Singing over Zoom: a cappella auditions go virtual
October 23, 2020
In a normal academic year, Bowdoin’s six a cappella groups would have finished recruitment several weeks ago. The week-long process, which typically takes place in late September, consists of a first round of auditions, a second round of callbacks and the “draft,” where the A Cappella Council meets to express interest in singers and then issue bids to them. However, due to social distancing restrictions on campus, the audition process is unfolding differently than previous years—not only is it happening a month later, but some groups are not holding auditions at all.
This year, only three groups—BOKA, Bear Tones and the Longfellows—have held auditions. Amanda Anderson ’21, one of the leaders of BOKA, is enthusiastic about holding auditions despite the distance.
“[BOKA] really values our friendships within the group,” said Anderson in a Zoom interview with the Orient. “We obviously love singing and love putting on a good performance, but it’s the friendships that kind of come first for us, so we were really pushing to keep recruiting.”
Over the past week, BOKA has asked interested singers to submit a video of them performing any song. If a singer is called back, they will meet synchronously with the group over Zoom to perform vocal exercises, learn part of a song in BOKA’s repertoire and sing another song of their choosing.
“It’s obviously been a really important part of everyone’s time at Bowdoin to be a part of the a cappella group,” said Anderson. “We’ve been trying to figure out ways to be able to spread that to the [first years] since they are having a pretty hard time trying to navigate Bowdoin online.”
The members of Bear Tones, who are conducting auditions in a similar fashion to BOKA, also believe that there is potential for remote recruitment.
“I don’t personally see a huge difference between this year and other years,” said Jaya Blanchard ’21, a member of Bear Tones, in a phone interview with the Orient. “I think there is a way to give first years the full, integrated experience of being in a group if everyone is willing to put in the effort.”
After recruitment is finished, Blanchard and the rest of Bear Tones will focus their efforts on integrating new members into the group and cultivating a welcoming environment for the duration of remote learning.
“It’s important that the person feels like they fit into the group,” said Blanchard. “Our hope is just to try to do that the best we can.”
The Longfellows are also enthusiastic about recruiting new members, but they anticipate challenges when it comes to cultivating a musical community online.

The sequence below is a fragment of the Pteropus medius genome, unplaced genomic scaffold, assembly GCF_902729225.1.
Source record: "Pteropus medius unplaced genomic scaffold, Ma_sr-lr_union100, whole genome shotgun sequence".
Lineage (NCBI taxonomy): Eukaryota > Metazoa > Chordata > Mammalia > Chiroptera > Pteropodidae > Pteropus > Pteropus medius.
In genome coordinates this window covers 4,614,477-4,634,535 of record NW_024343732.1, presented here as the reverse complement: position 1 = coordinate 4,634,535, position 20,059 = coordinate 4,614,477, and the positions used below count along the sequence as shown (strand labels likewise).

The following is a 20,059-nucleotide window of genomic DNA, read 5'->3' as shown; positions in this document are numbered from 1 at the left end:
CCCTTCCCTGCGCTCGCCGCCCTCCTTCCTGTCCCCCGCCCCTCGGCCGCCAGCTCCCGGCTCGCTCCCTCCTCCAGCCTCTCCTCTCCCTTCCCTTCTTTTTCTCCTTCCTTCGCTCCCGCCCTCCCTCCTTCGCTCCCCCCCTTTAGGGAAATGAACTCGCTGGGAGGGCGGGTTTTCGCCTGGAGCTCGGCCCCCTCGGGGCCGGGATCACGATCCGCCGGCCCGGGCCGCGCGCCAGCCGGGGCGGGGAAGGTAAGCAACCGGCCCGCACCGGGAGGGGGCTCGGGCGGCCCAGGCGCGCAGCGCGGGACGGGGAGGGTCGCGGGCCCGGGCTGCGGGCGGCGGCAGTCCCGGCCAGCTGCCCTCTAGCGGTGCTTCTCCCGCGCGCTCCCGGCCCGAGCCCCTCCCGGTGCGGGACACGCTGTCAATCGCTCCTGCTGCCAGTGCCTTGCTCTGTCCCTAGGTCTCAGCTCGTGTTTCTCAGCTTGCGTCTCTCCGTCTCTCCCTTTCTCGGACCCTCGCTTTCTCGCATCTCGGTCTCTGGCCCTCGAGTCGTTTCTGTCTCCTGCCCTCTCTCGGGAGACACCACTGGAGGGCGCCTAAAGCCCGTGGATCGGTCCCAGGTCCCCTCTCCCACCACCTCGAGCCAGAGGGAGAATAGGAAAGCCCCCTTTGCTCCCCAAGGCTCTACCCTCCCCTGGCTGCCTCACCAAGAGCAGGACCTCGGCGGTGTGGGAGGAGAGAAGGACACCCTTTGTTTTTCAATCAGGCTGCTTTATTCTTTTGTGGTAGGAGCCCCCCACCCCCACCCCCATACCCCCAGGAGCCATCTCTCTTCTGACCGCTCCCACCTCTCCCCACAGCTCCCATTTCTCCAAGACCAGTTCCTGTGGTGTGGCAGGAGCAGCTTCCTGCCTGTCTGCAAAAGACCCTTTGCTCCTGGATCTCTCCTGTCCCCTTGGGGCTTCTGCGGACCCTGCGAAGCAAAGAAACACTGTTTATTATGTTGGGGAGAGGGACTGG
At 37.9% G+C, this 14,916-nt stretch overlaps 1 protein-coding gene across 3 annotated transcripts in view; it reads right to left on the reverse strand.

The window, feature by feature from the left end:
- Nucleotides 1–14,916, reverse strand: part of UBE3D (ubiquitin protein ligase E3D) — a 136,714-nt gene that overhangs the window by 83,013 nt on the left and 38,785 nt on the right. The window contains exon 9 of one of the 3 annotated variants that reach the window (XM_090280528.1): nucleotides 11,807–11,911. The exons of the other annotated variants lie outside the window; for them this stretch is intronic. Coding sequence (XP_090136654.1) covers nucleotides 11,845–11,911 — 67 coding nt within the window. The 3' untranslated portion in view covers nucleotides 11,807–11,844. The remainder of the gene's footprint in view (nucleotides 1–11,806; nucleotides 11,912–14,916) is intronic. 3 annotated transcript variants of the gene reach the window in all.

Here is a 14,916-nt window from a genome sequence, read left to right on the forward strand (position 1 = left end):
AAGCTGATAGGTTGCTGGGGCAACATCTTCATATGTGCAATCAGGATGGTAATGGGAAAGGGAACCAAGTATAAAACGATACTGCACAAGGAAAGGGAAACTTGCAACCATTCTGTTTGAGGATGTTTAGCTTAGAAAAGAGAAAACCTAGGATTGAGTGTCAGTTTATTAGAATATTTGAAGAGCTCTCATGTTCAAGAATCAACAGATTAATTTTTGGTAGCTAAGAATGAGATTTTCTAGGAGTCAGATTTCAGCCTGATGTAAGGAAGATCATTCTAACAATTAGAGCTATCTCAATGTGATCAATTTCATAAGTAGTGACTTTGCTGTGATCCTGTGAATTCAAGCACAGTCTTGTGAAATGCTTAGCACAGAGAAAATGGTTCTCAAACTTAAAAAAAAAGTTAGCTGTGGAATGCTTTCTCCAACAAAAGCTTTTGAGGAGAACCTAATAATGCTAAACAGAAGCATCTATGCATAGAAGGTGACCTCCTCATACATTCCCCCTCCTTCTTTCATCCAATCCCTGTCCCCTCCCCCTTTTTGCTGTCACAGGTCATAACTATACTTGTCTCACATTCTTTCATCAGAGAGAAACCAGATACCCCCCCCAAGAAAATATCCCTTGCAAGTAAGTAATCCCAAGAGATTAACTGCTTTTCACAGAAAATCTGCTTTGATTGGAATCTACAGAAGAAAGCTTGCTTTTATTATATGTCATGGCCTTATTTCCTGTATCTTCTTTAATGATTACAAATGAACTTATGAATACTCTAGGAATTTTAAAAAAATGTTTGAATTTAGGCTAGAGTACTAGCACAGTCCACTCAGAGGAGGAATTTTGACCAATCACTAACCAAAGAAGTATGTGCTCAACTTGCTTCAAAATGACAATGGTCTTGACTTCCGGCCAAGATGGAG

“As a leader of the Longfellows, I thought it would be negligent not to recruit, but it’s really hard to promise a community to first years,” said Benjamin Zevallos ’21, musical director of the Longfellows, in a Zoom interview with the Orient.
While three groups have spent the last week recruiting, the other three groups—the Meddiebempsters, Miscellanea and Ursus Verses—made the conscious decision not to hold auditions. This decision did not come easily, but the groups concluded that virtual auditions would not provide them with enough information to be able to accept new members.
“We’re really dependent on meeting people in person and hearing them as they sound in a group context, not just individual voices,” said Jack Burnett ’21, the business director of the Meddiebempsters, in a phone interview with the Orient.
For the Meddiebempsters, the decision not to hold auditions has also allowed them to focus on supporting the other current members of the group during this unprecedented semester.
“We’re making sure we’re all a big support network for each other when we’re on campus, and making sure that we continue to be that support network for each other when we’re off campus,” said Burnett. “It has been more inward-facing in that regard.”
Hope Keeley ’21, a member of Ursus Verses, believes that there were too many obstacles in the way for the group to go through with recruitment this semester.
“You want your group to get bigger and you want to maintain your presence on campus…but we thought that there were other ways outside of strict recruitment and strict audition processes to get to know and reach out to new students and new people interested in a capella,” said Keeley in a phone interview with the Orient.
Miscellania also decided not to hold auditions this year as they felt confident enough in the size of their group to wait until 2021 to begin recruiting again.
“We would just need to recruit double for the fall of next year, which hopefully wouldn’t be too big of an issue,” said Ayana Harscoet ’21, a senior member of Miscellania, in a Zoom interview with the Orient. “Right now we’re pretty fortunate to have a pretty full group.”
However, Miscellania still hopes to serve the College’s musical community through a workshop program.
“We’re starting these workshops soon to give the fundamentals of a cappella, like “beat-boxing 101” and “how to arrange music”—whatever [the community is] interested in,” said Harscoet.
Whether or not they are holding auditions, all the groups are also encouraging students who are interested in singing a cappella at Bowdoin to engage by reading more about each group, both on CampusGroups and on their various social media platforms.
“Don’t hesitate to reach out to any of the groups,” said Keeley. “Look for our web presences and see what each group is about!”
Jane Godiner is a member of BOKA.
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